Washington (CNN)The US, South Korea and Japan agreed this week to shift a planned flight of at least two nuclear-capable B-52 bombers so they would not fly over the Korean Peninsula, according to two US defense officials.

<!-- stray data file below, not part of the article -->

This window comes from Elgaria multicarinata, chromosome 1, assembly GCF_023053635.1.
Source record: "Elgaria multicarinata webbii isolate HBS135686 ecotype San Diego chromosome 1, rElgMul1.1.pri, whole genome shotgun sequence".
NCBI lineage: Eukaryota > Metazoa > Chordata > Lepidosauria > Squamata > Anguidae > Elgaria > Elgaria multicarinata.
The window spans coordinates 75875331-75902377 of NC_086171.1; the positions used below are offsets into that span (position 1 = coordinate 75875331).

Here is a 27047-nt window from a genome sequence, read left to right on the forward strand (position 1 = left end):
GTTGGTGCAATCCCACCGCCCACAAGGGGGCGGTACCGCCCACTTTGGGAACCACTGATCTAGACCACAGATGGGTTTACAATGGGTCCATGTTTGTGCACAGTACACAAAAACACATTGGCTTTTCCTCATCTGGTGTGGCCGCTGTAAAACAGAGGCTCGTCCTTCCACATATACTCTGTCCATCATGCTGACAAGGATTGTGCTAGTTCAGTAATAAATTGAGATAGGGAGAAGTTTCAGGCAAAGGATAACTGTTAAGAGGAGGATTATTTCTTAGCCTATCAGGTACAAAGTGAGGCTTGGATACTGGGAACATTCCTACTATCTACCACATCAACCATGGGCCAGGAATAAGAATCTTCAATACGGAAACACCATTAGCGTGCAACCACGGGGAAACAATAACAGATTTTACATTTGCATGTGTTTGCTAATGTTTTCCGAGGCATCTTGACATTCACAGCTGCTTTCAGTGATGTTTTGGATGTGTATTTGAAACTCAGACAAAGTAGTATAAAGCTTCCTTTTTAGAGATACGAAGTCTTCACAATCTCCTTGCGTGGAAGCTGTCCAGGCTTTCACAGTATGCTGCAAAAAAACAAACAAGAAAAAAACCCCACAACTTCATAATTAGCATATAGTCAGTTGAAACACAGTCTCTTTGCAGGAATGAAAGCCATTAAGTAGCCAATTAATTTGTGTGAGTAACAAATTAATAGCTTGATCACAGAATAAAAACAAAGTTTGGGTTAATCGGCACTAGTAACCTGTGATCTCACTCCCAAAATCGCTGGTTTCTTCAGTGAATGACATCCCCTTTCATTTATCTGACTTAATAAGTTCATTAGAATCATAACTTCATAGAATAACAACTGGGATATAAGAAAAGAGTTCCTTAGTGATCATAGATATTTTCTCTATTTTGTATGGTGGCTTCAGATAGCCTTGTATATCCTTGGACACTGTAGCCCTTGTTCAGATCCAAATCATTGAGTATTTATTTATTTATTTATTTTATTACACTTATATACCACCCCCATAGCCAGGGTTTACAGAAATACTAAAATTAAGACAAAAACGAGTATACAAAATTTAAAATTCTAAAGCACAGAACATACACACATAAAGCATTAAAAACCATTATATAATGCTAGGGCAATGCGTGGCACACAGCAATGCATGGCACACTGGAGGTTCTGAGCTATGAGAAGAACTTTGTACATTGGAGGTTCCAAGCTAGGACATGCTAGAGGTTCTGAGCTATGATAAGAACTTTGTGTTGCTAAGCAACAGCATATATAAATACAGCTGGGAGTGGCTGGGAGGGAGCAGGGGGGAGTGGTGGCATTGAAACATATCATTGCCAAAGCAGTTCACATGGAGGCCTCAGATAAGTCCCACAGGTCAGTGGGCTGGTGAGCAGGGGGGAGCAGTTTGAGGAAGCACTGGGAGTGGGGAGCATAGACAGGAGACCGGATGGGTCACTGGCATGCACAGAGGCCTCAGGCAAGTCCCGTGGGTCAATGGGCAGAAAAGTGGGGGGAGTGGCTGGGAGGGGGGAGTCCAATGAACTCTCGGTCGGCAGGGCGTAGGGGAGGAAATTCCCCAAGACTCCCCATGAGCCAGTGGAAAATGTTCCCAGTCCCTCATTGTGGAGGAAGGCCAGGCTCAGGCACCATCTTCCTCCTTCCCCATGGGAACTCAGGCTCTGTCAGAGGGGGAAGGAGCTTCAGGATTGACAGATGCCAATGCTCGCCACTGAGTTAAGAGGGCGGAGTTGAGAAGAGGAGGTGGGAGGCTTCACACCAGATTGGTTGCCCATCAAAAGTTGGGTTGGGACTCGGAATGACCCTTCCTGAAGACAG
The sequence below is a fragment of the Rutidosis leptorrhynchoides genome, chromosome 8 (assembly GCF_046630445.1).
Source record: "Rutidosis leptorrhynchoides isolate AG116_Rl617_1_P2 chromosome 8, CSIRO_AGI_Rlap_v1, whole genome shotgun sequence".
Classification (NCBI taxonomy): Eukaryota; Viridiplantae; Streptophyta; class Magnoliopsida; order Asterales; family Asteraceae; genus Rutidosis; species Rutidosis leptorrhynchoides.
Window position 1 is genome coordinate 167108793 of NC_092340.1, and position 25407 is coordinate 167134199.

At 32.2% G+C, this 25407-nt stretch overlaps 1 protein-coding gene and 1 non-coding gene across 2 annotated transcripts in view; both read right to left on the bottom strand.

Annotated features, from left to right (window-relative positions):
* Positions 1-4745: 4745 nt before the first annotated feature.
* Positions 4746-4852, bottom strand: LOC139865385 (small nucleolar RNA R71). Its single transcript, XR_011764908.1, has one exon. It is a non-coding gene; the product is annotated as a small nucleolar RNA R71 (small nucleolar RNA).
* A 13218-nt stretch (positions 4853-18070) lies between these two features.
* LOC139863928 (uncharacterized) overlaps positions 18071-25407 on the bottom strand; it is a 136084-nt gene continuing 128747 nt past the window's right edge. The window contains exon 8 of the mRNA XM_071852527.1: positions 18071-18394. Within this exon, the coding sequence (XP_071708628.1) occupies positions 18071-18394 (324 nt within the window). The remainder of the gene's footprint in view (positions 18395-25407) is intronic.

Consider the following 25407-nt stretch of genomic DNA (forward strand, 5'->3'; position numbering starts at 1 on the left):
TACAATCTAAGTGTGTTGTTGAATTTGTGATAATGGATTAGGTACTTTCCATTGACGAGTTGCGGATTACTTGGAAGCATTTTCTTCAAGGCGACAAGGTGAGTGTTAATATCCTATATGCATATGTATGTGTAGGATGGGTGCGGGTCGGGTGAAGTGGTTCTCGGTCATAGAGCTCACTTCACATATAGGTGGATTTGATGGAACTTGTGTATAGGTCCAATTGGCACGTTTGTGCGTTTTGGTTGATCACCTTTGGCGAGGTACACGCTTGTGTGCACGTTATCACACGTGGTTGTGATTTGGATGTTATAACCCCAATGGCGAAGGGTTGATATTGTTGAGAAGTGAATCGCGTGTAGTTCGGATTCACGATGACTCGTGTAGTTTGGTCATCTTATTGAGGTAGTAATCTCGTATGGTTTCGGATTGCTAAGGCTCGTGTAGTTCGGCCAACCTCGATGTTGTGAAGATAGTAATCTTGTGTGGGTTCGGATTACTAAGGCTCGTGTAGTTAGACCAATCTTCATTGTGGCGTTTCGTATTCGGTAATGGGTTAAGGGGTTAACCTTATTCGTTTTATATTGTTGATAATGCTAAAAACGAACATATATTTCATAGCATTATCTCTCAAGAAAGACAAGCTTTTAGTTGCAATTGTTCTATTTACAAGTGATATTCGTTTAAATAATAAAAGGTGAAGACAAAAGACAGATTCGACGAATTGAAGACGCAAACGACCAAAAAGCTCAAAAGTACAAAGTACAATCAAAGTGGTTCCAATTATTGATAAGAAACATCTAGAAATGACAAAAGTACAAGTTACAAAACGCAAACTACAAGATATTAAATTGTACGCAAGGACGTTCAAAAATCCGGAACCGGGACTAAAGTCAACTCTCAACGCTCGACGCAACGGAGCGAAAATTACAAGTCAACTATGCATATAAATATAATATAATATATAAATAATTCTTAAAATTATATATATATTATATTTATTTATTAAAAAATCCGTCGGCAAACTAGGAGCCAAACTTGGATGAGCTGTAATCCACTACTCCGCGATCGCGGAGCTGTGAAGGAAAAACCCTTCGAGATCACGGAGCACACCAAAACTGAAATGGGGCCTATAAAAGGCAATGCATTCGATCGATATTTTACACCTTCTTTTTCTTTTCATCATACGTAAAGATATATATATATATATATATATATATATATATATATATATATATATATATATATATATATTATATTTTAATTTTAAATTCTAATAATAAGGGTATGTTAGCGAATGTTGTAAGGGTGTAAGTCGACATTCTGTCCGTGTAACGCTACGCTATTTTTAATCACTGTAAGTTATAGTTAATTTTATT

The decision was made in the wake of North Korea’s objection to US military exercises in the region and a suggestion from Pyongyang that the upcoming summit between Kim Jong Un and President Donald Trump could be at risk. North Korea threatened to cancel the planned summit between President Donald Trump and Kim Jong Un scheduled for June 12 in Singapore, saying the US should carefully consider the fate of the upcoming meeting, in view of what it calls “provocative military disturbances with South Korea,” North Korea’s state news agency reported early Wednesday local time.North Korea warns US as it suspends South Korea talks over military drills Officials said Friday it was not clear to them whether the decision to shift the route of the aircraft was in response to Kim’s statement but noted the move was part of an effort to try to ease the prospect of North Korea being able to claim the US was engaging in provocative behavior. The officials insist the bomber missions, which have been going on for several years, are not considered military exercises.Read MoreOfficially, the Pentagon refused to comment. “We continue to coordinate with our allies but for operational security reasons we cannot comment on future or ongoing operations. This would also include our decision-making process,” said Pentagon spokesman Lt. Col. Christopher Logan. Photos: In the U.S. Air Force fleetB-52 Stratofortress – The first versions of this long-range heavy bomber flew in 1954. A total of 744 were built, the last of those in 1962. The Air Force maintains 58 B-52s in the active force and 18 in the Reserve. A single B-52 can carry 70,000 pounds of mixed munitions, including bombs, missiles and mines. The eight-engine jets have a range of 8,800 miles.Hide Caption 1 of 24 Photos: In the U.S. Air Force fleetC-130 Hercules transport – A C-130J Super Hercules from the 37th Airlift Squadron flies over Normandy, France, June 3, 2015. First delivered to the Air Force in 1956, the C-130 remains one of the service’s most important airlift platforms. More than 140 are still in active units, with more than 180 in the National Guard and a hundred more in the Reserve. The C-130 is powered by four turboprop engines.Hide Caption 2 of 24 Photos: In the U.S. Air Force fleetAC-130 gunships – The AC-130H Spectre and the AC-130U Spooky gunships are designed for close air support, air interdiction and force protection. Armaments on the Spectre include 40mm and 105mm cannons. The Spooky adds a 25mm Gatling gun.Hide Caption 3 of 24 Photos: In the U.S. Air Force fleetF-22 Raptor – The twin-engine F-22 stealth fighter, flown by a single pilot and armed with a 20mm cannon, heat-seeking missiles, radar-guided missiles and radar-guided bombs, can perform both air-to-air and air-to-ground missions. The service has 183 of the Raptors, which went operational in 2005.Hide Caption 4 of 24 Photos: In the U.S. Air Force fleetThe single-engine F-35A is the Air Force’s eventual replacement for the F-16 and the A-10. The supersonic jets, which will be able to conduct air-to-air and air-to-ground attacks, are just beginning to enter the Air Force fleet. Here, an F-35 Lightning II from the 34th Fighter Squadron at Hill Air Force Base, Utah, flys at Royal Air Force Lakenheath, England, April 15, 2017.Hide Caption 5 of 24 Photos: In the U.S. Air Force fleetB-2 Spirit bomber – The four-engine B-2 heavy bomber has stealth properties that make it hard to detect on radar. Flown by a crew of two, it has an unrefueled range of 6,000 miles and can deliver both conventional and nuclear bombs. Twenty B-2s are in the active inventory. They joined the fleet in 1997.Hide Caption 6 of 24 Photos: In the U.S. Air Force fleetB-1B Lancer bomber – The four-engine jet can fly at 900 mph and carry the largest payload of bombs and missiles in the Air Force inventory. The Air Force has 62 B-1Bs in the fleet.Hide Caption 7 of 24 Photos: In the U.S. Air Force fleetF-15 Eagle – The F-15 Eagle, the Air Force’s main air superiority fighter, became operational in 1975. With a crew of one or two, depending on the model, the twin-engine jets are armed with a 20mm cannon along with Sidewinder or AMRAAM missiles. The Air Force lists 249 F-15 Eagles in its inventory.Hide Caption 8 of 24 Photos: In the U.S. Air Force fleetF-15E Strike Eagle – The Strike Eagle is a version of the air superiority fighter adapted to perform ground-strike missions. With a crew of two, the twin-jet can carry and deploy most weapons in the Air Force inventory and operate in any weather. The F-15E was first delivered in 1988. The Air Force lists 219 in its fleet.Hide Caption 9 of 24 Photos: In the U.S. Air Force fleetA-10 Thunderbolt – The A-10 Thunderbolt jets, nicknamed “Warthogs,” are specially designed for close air support of ground forces. Key to their armaments is a 30mm Gatling gun. The pilot is protected from ground fire by titanium armor, and the plane’s fuel cells are self-sealing in case of puncture. Hide Caption 10 of 24 Photos: In the U.S. Air Force fleetRC-135U – The RC-135U Combat Sent, based at Offutt Air Force Base, Nebraska, provides strategic electronic reconnaissance information to the president, secretary of defense, Department of Defense leaders and theater commanders.Hide Caption 11 of 24 Photos: In the U.S. Air Force fleetAn F-15 Eagle takes off from the Andersen Air Force Base, Guam, flight line as two E-3 Sentries are seen in the background.Hide Caption 12 of 24 Photos: In the U.S. Air Force fleetOV-10 Bronco – A 21st Tactical Air Support Squadron OV-10 Bronco aircraft fires white phosphorus rockets to mark a target for an air strike during tactical air control training. Hide Caption 13 of 24 Photos: In the U.S. Air Force fleetA-29 Super Tucano – An A-29 Super Tucano taxis on the flightline during its first arrival, Sept. 26, 2014, at Moody Air Force Base, Georgia. Afghan Air Force pilots trained on the planes that will be used in air-to-ground attack missions in Afghanistan.Hide Caption 14 of 24 Photos: In the U.S. Air Force fleetKC-135 Stratotanker – The four-engine KC-135 joined the Air Force fleet in 1956 as both a tanker and cargo jet. It can carry up to 200,000 pounds of fuel and 83,000 pounds of cargo and passengers in a deck above the refueling system. More than 400 of the KC-135s are flown by active, Air Guard and Reserve units.Hide Caption 15 of 24 Photos: In the U.S. Air Force fleetF-16 Fighting Falcon – The single-engine jet is a mainstay of the Air Force combat fleet. It can perform both air-to-air and air-to-ground missions with its 20mm cannon and ability to carry missiles and bombs on external pods. More than 1,000 F-16s are in the Air Force inventory.Hide Caption 16 of 24 Photos: In the U.S. Air Force fleetC-17 Globemaster transport – The four-engine jet joined the Air Force fleet in 1993 with a primary mission of troop and cargo transport. Each plane can carry up to 102 troops or 170,900 pounds of cargo. The Air Force has 187 C-17s on active duty, 12 in the Air National Guard and 14 in the Reserve.Hide Caption 17 of 24 Photos: In the U.S. Air Force fleetC-5 Galaxy transport – The C-5, with a wingspan of 222 feet, a length of 247 feet and a height of 65 feet, is the largest plane in the Air Force inventory and one of the largest aircraft in the world. The first versions of the four-engine jet joined the force in 1970. The Air Force expects to have 52 versions of the latest model, the C-5M, in the fleet by 2017.Hide Caption 18 of 24 Photos: In the U.S. Air Force fleetCV-22 Osprey – The Osprey is a tiltrotor aircraft that combines vertical takeoff, hover and landing qualities of a helicopter with the normal flight characteristics of a turboprop aircraft, according to the Air Force. It is used to move troops in and out of operations as well as resupply units in the field. The Air Force has 33 Ospreys in inventory.Hide Caption 19 of 24 Photos: In the U.S. Air Force fleetE-3 Sentry AWACS – AWACS stands for airborne warning and control system. This four-engine jet, based on a Boeing 707 platform, monitors and manages battle space with its huge rotating radar dome. The planes have a flight crew of four supporting 13 to 19 specialists and controllers giving direction to units around the battle space. The Air Force has 32 E-3s in inventory.Hide Caption 20 of 24 Photos: In the U.S. Air Force fleetKC-10 Extender – Based on the DC-10 passenger jet, the triple-engine KC-10 is a gas station in the sky with the ability to carry 75 people and 170,000 pounds of cargo. In its six tanks, the KC-10 can carry up to 356,000 pounds of fuel and dispense it while airborne. The Air Force has 59 KC-10s on active duty.Hide Caption 21 of 24 Photos: In the U.S. Air Force fleetT-38 Talon – The twin-engine jet trainer, used by the Air Force to prepare pilots for the F-15E Strike Eagle, F-15C Eagle, F-16 Fighting Falcon, B-1B Lancer, A-10 Thunderbolt and F-22 Raptor, first flew in 1959. Almost 550 are in the active force.Hide Caption 22 of 24 Photos: In the U.S. Air Force fleetU-2 – The single-engine, single-pilot U-2 is used for high-altitude reconnaissance and surveillance. Flying at altitudes around 70,000 feet, pilots must wear pressure suits like those worn by astronauts. The first U-2 was flown in 1955. The planes were used on missions over the Soviet Union during the Cold War, flying too high to be reached by any adversary. The Air Force has 33 U-2s in its active inventory.Hide Caption 23 of 24 Photos: In the U.S. Air Force fleetWC-135 Constant Phoenix – The four-engine WC-135 is used to fly through airspace to detect the residue of nuclear blasts. “The aircraft is equipped with external flow-through devices to collect particulates on filter paper and a compressor system for whole air samples collected in holding spheres,” the Air Force says. It has two of these jets in the active force.Hide Caption 24 of 24But Logan also noted “continuous Bomber Presence missions are part of a routine, forward deployed, deterrence capability supporting regional security and our allies in the Indo-Pacific region.”Speaking on Friday, the officials said the B-52s which took off from Guam and landed back there, were on a flight that began 24-48 hours earlier. They flew south/southeast of the Korean Peninsula but stayed out of South Korean airspace.The Wall Street Journal was first to report the altered plans.On Thursday, the Pentagon told CNN that the decision not to include B-52 bombers in the ongoing Max Thunder military drills “was made long before the DPRK’s remarks on May 16 about diplomatic meetings and summits.””The B-52 non-participation is NOT tied to this week’s events or communications. The Republic of Korea and United States will continue to cooperate fully to set the conditions for successful diplomatic efforts while maintaining a foundation of military readiness,” a statement from the Pentagon said.The last resort: How a US strike on North Korea could play outUS bombers have been seen regularly over the Korean Peninsula in recent months amid escalating tensions with Pyongyang — running regular training flights with Japanese and South Korean fighter jets that often provoke the ire of the North Korean regime.